CamdenNewJournal

The independent London newspaper

Refugees beat visa issues and lack of funds to stage ‘funny’ play about the crisis

Journey from the Jungle to a place to call home

01 September, 2017 — By Chloe Livadeas

IT’S difficult to see the funny side of the refugee crisis, but a production due to be staged at The Cockpit theatre for one night only appears to have pulled it off.

Borderline, about the Calais Jungle, is performed by a troupe of seven refugees who lived there. Its cast has been coming and going, sleeping on people’s floors and struggling to find a place to call home. Together they explore the journey of refugees from a new angle: laughter.

The show’s director, Sophie Besse, who runs the theatre company PSYCHEdelight which combines drama and therapy, visited the camp on a number of occasions and was struck by how much humour was among its residents. She said she did not want to put on “another tragedy”, adding: “We hear a lot about the negative aspects of refugees but we never hear about positive things and how resilient, strong-minded and humorous they are.”

The show has a very physical, clownish style so the cast who are from Syria, Afghanistan, Palestine and Sudan, as well as across Europe, can express themselves fully despite the language barrier.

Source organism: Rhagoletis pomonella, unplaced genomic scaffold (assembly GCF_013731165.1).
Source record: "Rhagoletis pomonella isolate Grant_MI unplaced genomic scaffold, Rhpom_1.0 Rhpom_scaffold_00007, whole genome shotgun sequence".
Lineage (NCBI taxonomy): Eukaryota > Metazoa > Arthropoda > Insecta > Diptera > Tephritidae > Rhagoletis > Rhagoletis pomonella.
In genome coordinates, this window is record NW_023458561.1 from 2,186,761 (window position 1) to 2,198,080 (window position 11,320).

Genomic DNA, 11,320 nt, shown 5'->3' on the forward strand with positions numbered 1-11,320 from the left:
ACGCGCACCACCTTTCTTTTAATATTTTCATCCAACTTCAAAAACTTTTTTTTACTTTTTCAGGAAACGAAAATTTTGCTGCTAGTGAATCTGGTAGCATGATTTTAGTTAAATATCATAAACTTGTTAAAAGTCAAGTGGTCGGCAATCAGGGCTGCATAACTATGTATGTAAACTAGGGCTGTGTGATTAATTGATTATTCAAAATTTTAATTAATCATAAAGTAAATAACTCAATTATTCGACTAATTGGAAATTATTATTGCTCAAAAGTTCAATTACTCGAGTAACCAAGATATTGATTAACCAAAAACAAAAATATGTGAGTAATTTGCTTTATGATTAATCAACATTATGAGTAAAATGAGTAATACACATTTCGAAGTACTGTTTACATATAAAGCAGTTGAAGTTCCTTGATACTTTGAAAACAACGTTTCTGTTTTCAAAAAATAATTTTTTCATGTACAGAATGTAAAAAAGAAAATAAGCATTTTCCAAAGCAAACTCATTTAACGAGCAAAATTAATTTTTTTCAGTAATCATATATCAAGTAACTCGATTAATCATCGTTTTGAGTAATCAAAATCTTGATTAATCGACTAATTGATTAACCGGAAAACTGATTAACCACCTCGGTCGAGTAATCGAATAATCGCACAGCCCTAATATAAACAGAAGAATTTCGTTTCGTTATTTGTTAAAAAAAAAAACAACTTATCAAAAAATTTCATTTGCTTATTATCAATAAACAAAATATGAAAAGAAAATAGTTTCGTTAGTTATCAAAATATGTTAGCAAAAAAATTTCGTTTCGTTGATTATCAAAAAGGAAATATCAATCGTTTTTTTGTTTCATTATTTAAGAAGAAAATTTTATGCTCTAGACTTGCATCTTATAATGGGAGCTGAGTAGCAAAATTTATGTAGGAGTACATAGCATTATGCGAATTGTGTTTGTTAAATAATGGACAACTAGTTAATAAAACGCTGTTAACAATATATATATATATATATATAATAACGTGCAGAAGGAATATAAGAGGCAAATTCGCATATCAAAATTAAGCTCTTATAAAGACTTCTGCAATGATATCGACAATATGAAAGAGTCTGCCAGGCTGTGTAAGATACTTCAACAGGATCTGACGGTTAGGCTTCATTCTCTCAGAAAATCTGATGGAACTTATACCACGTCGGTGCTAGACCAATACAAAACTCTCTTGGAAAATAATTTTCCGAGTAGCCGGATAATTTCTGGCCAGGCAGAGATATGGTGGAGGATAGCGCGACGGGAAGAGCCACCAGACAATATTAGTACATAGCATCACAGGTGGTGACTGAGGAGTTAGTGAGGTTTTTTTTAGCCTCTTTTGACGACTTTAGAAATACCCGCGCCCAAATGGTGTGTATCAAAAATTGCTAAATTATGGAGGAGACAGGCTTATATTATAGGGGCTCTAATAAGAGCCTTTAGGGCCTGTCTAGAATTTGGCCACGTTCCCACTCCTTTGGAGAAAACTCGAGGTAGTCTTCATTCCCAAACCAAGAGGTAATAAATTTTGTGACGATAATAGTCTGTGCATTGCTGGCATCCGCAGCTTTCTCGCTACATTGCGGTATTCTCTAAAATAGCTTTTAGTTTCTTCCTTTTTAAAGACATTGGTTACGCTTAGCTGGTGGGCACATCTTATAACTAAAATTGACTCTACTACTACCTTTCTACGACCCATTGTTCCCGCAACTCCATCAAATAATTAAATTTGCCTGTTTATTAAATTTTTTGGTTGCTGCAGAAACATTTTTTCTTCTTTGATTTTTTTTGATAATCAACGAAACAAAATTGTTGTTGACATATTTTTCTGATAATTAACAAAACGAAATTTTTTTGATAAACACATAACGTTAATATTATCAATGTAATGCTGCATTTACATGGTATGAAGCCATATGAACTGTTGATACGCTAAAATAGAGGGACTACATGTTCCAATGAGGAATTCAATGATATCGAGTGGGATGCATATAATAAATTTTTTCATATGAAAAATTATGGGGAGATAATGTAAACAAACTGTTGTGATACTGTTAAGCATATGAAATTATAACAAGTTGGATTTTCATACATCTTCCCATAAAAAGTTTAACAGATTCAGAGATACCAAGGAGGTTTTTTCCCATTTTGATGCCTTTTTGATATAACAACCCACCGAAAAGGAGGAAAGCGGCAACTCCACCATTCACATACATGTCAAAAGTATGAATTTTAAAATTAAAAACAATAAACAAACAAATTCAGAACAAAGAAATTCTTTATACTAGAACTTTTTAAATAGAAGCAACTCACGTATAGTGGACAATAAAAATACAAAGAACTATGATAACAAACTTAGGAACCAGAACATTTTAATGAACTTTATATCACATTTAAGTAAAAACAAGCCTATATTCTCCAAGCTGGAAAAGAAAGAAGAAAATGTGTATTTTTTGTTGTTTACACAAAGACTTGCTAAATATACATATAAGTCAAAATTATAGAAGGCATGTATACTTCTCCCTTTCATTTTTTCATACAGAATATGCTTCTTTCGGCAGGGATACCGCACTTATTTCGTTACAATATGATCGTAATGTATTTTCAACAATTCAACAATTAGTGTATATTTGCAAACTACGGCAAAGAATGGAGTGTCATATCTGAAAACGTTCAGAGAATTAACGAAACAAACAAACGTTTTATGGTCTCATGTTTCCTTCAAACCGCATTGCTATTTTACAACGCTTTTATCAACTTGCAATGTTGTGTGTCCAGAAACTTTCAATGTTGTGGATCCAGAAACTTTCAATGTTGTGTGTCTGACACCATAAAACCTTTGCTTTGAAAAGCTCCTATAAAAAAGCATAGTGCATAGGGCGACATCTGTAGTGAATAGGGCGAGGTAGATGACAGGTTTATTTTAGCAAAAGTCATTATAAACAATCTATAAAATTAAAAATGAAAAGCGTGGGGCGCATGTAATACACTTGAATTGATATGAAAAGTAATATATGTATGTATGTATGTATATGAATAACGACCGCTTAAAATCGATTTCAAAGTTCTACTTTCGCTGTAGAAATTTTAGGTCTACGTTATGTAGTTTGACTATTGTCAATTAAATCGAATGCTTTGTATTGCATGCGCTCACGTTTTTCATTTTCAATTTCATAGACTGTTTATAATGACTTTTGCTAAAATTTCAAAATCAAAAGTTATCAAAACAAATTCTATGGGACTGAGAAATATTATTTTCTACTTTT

Ms Besse said the play’s funny side “keeps them going. They need a relief of tension.”

Dave Wybrow, artistic director at The Cockpit, said the show was an amazing achievement and despite visa issues, lack of funds and performance space had happened “completely against the odds”. It arrived in Westminster as a two-night show last September as part of Voila, the theatre’s French season. After a series of sell-out UK shows, it has recently embarked on a European tour.

Mr Wybrow said: “The performance gives off a powerful sense of common humanity. It really rehumanises the refugee debate when you see it. We’re so used to seeing people through numbers and places.”

The performance also aims to expand the cast’s network and help with integration – one of the reasons why it is a mix of refugees and European performers.

Performer Mohamed Sarrar, who came to the UK last year from Sudan, said he’d met some really good people through the play and was very excited to get back on stage. Before Borderline he had not had much acting experience.

Ms Besse said the show had created a new community: “They actually miss Calais. They arrive in the UK and feel terrible isolated, so to be able to part of a group again is important.” Borderline will be shown at The Cockpit theatre Gateforth Street, Marylebone, on Thursday September 28.

Share this story

Post a comment

,